Unions and Inequality

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The Employee Free Choice Act would make it easier for workers to organize new unions.  This would probably increase unionization in the United States, and unsurprisingly, corporate America is fighting EFCA like a pack of crazed weasels.  But today Lane Kenworthy points out something that’s also been in the back of my mind during this whole debate: just how big a deal is EFCA, anyway?  Why the full court press against it?  Right now, private sector union density in the United States is around 8%, and if I had to guess I’d say that EFCA might — might! — increase that to 10% or so.  Maybe even 11%.  Is that really worth going nuclear over?

Kenworthy’s own skepticism is mainly based on the chart on the right.  Sure, America has uniquely unfriendly labor laws these days, but outside of Scandinavia, where union membership is required to remain eligible for unemployment benefits, unionization has been dropping like a stone practically everywhere.  So just how much impact do different regulatory regimes have, anyway?

Not too much, probably, and Kenworthy suggests that the bigger issue isn’t unionization per se, but laws that extend union wage agreements throughout an entire industry, even to firms that aren’t unionized.  This practice is widespread in Europe but practically unknown here.  Kenworthy:

I would like to see EFCA become law. The ability of workers to bargain with management collectively rather than individually is, in my view, an important element of a just society, and these days the playing field is too heavily tilted in management’s favor. But I doubt EFCA will get us very far in reducing income inequality. Extension of union-management wage settlements would likely have a bigger impact, but at the moment that isn’t even part of the discussion.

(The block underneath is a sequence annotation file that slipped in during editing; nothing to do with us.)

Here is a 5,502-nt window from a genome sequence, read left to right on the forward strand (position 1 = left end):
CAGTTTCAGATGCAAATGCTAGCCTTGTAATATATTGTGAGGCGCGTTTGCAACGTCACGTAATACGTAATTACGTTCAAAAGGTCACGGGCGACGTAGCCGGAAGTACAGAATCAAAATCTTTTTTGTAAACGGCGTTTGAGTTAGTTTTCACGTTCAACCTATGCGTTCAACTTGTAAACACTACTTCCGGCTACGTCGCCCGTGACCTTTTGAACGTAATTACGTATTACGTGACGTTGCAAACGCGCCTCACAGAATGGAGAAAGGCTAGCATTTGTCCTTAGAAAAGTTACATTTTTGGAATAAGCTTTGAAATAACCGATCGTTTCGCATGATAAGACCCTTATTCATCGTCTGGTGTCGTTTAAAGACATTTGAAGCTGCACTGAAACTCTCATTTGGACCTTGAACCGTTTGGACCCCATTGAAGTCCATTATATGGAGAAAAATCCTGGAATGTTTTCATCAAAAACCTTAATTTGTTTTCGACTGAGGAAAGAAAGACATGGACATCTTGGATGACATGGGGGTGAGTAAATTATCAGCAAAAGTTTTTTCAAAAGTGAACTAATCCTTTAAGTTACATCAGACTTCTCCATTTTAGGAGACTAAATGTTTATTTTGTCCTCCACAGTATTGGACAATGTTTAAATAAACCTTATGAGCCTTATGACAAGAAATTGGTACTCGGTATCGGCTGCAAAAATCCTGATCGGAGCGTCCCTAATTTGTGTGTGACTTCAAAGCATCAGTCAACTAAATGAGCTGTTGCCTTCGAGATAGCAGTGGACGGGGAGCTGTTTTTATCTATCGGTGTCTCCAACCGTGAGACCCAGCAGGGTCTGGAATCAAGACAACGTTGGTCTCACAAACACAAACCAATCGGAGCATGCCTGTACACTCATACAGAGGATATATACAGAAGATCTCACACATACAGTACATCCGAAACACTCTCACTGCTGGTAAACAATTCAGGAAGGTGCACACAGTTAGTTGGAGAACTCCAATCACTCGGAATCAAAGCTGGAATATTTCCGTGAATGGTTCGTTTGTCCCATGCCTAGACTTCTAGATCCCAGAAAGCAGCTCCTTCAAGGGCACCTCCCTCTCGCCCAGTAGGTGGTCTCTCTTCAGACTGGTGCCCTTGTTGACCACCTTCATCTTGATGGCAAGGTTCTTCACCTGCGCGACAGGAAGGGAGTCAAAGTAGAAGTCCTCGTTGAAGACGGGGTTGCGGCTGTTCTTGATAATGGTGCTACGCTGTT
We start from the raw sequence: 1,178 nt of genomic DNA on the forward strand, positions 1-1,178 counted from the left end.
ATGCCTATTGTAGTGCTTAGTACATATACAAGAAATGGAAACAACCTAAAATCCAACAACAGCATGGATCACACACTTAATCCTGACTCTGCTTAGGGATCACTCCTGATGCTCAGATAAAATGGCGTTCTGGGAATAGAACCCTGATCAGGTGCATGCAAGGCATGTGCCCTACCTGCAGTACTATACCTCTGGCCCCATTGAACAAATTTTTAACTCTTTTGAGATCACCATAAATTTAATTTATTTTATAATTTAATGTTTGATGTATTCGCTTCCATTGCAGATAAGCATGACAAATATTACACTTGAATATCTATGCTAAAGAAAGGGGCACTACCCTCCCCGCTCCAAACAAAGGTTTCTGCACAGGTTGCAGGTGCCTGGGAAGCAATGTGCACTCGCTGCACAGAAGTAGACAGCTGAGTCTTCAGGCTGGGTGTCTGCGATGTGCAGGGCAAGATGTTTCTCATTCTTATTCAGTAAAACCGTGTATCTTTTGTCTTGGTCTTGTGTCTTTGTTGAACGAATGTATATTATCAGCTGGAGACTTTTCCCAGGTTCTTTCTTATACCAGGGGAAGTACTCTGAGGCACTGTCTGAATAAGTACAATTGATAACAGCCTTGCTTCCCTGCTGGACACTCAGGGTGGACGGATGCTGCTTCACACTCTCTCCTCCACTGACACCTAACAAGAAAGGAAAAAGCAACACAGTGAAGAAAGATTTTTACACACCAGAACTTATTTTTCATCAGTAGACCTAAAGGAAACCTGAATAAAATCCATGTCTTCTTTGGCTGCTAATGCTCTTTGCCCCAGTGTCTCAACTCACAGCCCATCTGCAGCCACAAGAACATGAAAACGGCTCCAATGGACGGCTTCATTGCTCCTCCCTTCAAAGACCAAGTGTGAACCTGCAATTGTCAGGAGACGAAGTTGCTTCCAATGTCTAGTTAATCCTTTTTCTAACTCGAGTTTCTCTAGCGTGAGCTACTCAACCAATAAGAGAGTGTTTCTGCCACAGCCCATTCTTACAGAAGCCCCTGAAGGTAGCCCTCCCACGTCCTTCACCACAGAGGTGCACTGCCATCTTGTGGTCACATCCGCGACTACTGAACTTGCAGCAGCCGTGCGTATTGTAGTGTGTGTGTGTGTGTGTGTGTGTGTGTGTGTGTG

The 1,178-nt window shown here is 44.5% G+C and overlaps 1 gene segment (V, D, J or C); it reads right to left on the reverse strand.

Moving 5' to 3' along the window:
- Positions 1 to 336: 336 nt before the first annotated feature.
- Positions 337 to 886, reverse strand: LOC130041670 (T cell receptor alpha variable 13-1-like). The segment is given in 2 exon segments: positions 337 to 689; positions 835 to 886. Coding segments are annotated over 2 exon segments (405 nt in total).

And not likely to be, either.  We have a long way to go.

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SIX TRUTHS

Reclaiming power from those who abuse it often starts with telling the truth. And in "This Is How Authoritarians Get Defeated," MoJo's Monika Bauerlein unpacks six truths to remember during the homestretch of an election where democracy, truth, and decency are on the line.

Truth #1: The chaos is the point.

Truth #2: Team Reality is bigger than it seems.

Truth #3: Facebook owns this.

Truth #4: When we go to work, we're in the fight.

Truth #5: It's about minority rule.

Truth #6: The only thing that can save us is…us.

Please take a moment to see how all these truths add up, because what happens in the weeks and months ahead will reverberate for at least a generation and we better be prepared.

And if you think journalism like Mother Jones'—that calls it like it is, that will never acquiesce to power, that looks where others don't—can help guide us through this historic, high-stakes moment, and you're able to right now, please help us reach our $350,000 goal by October 31 with a donation today. It's all hands on deck for democracy.

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